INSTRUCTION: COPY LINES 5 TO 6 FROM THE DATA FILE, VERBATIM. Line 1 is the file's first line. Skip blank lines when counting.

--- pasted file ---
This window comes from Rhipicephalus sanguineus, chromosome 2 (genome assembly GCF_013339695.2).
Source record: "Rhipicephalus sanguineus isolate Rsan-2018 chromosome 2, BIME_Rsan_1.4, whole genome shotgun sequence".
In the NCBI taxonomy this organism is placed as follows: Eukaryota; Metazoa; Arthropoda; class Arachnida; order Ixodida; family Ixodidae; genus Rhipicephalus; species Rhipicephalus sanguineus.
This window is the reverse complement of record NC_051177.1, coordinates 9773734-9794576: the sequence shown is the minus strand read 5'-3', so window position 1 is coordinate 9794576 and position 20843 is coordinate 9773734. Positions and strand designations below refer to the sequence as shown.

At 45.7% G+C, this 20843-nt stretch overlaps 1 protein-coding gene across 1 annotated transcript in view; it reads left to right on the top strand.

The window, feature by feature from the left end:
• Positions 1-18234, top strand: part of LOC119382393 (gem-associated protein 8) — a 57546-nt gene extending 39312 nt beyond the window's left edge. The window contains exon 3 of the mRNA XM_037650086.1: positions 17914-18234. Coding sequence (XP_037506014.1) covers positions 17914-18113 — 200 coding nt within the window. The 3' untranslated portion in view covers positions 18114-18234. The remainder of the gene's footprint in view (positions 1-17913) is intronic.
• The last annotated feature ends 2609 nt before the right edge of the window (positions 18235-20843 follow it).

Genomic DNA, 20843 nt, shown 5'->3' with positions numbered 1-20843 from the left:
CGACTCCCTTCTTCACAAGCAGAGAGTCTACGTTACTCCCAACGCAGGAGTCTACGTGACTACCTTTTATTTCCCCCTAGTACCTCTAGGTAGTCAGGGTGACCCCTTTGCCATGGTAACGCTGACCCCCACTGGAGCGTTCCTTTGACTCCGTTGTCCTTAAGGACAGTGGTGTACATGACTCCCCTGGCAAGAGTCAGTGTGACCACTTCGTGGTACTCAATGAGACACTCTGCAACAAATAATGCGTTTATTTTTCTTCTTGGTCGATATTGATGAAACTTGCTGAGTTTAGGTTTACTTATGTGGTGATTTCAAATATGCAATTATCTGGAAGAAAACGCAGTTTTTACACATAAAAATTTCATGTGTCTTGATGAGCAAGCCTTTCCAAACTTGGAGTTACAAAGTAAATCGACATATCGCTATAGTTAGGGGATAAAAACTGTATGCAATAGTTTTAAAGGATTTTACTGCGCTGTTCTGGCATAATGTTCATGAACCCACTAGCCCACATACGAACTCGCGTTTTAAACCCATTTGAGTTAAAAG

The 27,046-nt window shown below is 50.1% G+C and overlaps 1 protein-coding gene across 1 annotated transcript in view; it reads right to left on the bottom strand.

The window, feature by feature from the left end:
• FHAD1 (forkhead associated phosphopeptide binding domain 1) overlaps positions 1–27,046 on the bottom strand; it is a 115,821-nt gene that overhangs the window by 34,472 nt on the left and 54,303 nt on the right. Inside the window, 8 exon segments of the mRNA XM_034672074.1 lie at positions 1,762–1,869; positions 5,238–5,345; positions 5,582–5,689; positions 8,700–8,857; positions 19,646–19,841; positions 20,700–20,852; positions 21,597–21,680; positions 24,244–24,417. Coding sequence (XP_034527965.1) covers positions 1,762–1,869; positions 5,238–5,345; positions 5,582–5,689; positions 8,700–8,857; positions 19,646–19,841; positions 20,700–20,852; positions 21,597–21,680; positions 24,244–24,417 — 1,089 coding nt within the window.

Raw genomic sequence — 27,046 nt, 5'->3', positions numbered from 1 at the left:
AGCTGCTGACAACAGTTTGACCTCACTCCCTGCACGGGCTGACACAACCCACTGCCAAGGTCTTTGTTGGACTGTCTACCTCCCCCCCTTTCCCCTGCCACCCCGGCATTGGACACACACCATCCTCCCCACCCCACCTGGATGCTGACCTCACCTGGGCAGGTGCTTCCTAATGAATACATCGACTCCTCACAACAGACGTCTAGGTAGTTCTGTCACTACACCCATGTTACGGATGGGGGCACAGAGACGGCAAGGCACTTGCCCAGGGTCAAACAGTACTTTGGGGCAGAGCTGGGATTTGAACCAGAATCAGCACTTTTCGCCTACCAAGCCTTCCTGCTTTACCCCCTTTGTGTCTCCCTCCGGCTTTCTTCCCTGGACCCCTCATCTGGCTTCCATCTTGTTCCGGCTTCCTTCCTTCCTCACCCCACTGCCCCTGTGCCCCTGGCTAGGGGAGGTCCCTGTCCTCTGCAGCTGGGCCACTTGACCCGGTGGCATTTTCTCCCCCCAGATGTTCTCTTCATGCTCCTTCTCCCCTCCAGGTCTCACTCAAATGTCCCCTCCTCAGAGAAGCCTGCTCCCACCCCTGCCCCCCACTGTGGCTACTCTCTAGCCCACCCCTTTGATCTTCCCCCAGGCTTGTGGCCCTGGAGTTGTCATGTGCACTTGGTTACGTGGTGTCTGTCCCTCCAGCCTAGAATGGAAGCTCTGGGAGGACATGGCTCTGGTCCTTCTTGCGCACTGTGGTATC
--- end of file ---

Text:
At 45.7% G+C, this 20843-nt stretch overlaps 1 protein-coding gene across 1 annotated transcript in view; it reads left to right on the top strand.

The window, feature by feature from the left end: